Late Post For Labor Day

I hope everyone is enjoying their Labor Day. The holiday exists to honor the contributions that workers have made to the country. For me, from the time I was 6 until I was 22 Labor Day was a horrible day signifying the end of summer and the return to school. Even though I was a very good student, I hated being in school. I felt like I was in a cage stripped of my freedom.


OK, here is a photo from Corvettes at Carlisle 2018 showing the split window of the 1963 Vette I showed in an earlier post. Corvette fans know the story and the rest of you probably don’t care, but designer Bill Mitchell felt the Stingray coupe HAD to have a split window in order to be true to the “spine” theme of the car. Engineer Zora Arkus-Duntov hated the split window because it obstructed rearward vision. For 1964 and afterward, Duntov won the battle and the split window was removed. Of course, that created a classic as the split window was only available in 1963 coupes, of which just 10,594 were produced. 1963 was the first model year in which a coupe body was available for the Corvette and now is the only year of the C2 generation (1963-1967) where coupes are more valuable than convertibles.


They’re multiplying!

In this post I showed a similar picture except it only showed three signs. I purchased the Willys sign at Carlisle and it is the only porcelain sign of the bunch; the rest are made of tin. Fortunately or unfortunately—depends on the perspective—I don’t have room left for any more of these signs on this part of the garage wall.


I am asking for honest, constructive feedback. What do you like about this blog and what don’t you like? Don’t be mean, but feel free to express your honest views. Thanks.


I Want These, Too…

First, Happy Birthday to my amazing niece! She reads the blog (oh, she’s the one!).

Auto Signs AACA July 2018

Two signs from the AACA Museum in Hershey. The title of this post says it all. I would love to own signs like this, but our garage is not that large and I don’t know where else they could be displayed. In the meantime I have to satisfy myself with trinkets like this:

Auto Trinkets

Once again, I ask you to start thinking about the cars that would be in your Ultimate Garage and feel free to comment on them. Oh, maybe something like this:

See the source image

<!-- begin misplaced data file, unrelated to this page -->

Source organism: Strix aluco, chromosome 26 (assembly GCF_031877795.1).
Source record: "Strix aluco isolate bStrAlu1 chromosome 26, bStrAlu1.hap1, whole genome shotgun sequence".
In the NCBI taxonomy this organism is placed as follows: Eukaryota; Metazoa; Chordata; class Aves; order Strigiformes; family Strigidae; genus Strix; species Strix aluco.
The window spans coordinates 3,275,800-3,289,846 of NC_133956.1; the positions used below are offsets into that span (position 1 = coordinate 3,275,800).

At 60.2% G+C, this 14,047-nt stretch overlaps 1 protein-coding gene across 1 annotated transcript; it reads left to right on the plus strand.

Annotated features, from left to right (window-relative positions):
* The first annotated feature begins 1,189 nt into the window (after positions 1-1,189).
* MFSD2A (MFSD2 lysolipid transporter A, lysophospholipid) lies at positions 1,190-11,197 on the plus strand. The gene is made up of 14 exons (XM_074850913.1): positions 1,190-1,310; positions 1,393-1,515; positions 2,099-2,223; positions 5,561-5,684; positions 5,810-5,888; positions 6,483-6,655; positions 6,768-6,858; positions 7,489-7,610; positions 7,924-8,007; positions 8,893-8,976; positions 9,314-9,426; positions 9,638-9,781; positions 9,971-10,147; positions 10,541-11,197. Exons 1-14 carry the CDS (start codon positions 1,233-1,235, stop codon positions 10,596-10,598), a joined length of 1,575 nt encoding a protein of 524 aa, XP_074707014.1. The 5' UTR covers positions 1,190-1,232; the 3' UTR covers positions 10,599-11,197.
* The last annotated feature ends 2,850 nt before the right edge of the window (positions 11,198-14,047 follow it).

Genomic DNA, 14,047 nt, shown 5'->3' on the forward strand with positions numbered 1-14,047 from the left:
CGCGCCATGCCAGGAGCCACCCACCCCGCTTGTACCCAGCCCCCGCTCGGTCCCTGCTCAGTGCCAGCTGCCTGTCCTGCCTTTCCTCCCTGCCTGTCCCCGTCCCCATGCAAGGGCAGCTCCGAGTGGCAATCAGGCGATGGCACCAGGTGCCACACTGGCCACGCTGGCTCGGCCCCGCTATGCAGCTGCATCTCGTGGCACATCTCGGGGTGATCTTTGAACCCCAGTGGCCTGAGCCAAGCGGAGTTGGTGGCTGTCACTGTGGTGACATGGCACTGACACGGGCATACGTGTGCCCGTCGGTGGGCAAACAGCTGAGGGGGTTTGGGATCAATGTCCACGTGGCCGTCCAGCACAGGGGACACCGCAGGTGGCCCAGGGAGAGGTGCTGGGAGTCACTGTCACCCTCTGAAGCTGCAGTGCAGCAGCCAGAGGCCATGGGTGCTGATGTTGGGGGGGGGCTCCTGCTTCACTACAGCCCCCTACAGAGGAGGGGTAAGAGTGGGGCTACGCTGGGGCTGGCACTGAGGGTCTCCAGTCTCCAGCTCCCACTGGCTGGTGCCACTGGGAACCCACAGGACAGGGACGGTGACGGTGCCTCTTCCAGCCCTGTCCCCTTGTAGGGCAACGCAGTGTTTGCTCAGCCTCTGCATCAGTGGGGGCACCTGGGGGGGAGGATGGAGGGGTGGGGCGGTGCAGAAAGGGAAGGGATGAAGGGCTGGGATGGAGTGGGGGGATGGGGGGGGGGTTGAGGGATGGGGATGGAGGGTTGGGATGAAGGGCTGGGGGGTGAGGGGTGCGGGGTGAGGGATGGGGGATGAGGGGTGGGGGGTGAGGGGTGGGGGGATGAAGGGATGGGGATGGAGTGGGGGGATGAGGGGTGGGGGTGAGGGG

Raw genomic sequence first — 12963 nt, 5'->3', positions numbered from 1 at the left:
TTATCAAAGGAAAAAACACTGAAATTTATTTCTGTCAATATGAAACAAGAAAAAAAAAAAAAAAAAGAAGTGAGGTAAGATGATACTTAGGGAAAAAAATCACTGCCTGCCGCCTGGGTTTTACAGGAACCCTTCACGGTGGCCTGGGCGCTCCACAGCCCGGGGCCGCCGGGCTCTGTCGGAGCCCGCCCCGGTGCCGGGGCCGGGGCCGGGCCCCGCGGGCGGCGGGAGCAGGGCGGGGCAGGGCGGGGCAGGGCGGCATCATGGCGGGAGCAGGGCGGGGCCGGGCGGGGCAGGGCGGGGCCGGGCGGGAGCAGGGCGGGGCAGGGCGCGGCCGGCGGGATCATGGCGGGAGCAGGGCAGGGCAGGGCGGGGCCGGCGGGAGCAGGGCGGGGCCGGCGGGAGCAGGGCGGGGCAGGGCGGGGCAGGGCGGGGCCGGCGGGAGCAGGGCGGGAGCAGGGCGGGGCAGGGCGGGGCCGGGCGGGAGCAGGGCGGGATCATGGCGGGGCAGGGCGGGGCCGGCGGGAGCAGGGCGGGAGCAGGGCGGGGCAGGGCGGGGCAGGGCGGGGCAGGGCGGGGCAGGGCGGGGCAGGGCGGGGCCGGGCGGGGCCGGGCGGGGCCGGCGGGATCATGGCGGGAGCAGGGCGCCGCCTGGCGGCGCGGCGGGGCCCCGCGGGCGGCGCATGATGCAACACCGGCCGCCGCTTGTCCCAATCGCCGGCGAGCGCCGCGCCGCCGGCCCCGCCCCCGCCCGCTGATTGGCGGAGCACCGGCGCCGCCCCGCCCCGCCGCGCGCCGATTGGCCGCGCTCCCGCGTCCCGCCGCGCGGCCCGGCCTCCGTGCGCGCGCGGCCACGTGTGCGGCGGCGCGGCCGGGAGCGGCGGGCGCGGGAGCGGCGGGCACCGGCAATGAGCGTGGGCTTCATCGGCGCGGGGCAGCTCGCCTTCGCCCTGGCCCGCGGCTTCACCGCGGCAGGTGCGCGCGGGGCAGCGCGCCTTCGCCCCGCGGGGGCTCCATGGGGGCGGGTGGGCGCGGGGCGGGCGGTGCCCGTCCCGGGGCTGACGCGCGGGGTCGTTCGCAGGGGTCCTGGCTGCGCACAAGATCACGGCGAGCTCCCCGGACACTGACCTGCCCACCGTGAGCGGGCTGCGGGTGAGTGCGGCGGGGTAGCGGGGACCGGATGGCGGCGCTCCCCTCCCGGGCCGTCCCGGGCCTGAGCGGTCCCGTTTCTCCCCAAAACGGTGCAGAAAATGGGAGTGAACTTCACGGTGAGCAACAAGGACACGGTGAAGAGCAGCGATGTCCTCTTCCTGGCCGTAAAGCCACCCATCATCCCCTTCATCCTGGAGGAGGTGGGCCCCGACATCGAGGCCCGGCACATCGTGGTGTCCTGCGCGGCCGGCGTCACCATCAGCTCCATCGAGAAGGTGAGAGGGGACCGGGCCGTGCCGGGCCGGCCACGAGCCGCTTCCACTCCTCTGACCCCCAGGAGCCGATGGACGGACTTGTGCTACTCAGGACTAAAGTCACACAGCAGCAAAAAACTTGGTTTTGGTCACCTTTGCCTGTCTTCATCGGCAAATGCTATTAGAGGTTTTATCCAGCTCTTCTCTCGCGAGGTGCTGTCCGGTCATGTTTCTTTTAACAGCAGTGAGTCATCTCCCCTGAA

From (clever name, IMO) a picture of an E-Type Jaguar. Upon seeing the E-Type for the first time, Enzo Ferrari supposedly called it the most beautiful car he had ever seen. It sure is a lot closer to the top than to the bottom.

It’s A Sickness

That’s a picture from our garage. Of course, the signs are not originals. Original signs like these in good condition are not cheap.

Why am I obsessed with cars in general and defunct American makes in particular? The simple answer is I don’t really know. My father was a mechanic who operated his own gas/service station. (Flying A and Amoco!) Therefore, I grew up around automobiles. Before I discovered sports or girls or music, I kept one of those hard back notebooks with the funky black and white covers (composition notebook?) filled with notes about cars. I wish I still had that today.

So, do I diverge from defunct makes and write about the car my father almost purchased or do I stick with defunct makes? Eenee, Meenee, Minee, Mo… Hey, stream of consciousness can be fun although it implies consciousness in the first place. 🙂

Take a guess which direction I chose…a picture I took of a Studebaker GT Hawk at a local auto show last year. This show, which is an annual event, had more than 600 vehicles on display and is my favorite car show of the year. Any car that is at least 25 years old can be displayed and the cars go back to the turn of the last century.

How many of you reading this have any familiarity with Studebaker? My wonderful wife’s father owned one when he was in his 20s. Most accounts I have read of the demise of Studebaker identify the causes as: the GM-Ford price/output war of the early 1950s that put great pressure on all of the independent (non Big Three) automobile companies, Studebaker management/Studebaker unions allowing/forcing per unit labor costs to be non-competitive and Studebaker management screwing up the 1953-54 cars by bodging the design of the sedans and underestimating the demand for the coupes.

Whatever the reasons, Studebaker production declined from about 321,000 in 1950 to about 60,000 in 1961, a drop of 81 percent. In December of 1963 Studebaker ended all automobile production in the US, closing its plant in South Bend, Indiana. The company manufactured a small volume of cars until March of 1966 at its plant in Hamilton, Ontario.


I love this logo, which was Studebaker’s logo for its last 10-12 years as an automaker. I’ll have to find one in three dimensions somewhere.

Once again, I ask that if you are a regular reader please tell others about this blog, please “follow” the blog and please feel free to post comments. Thanks.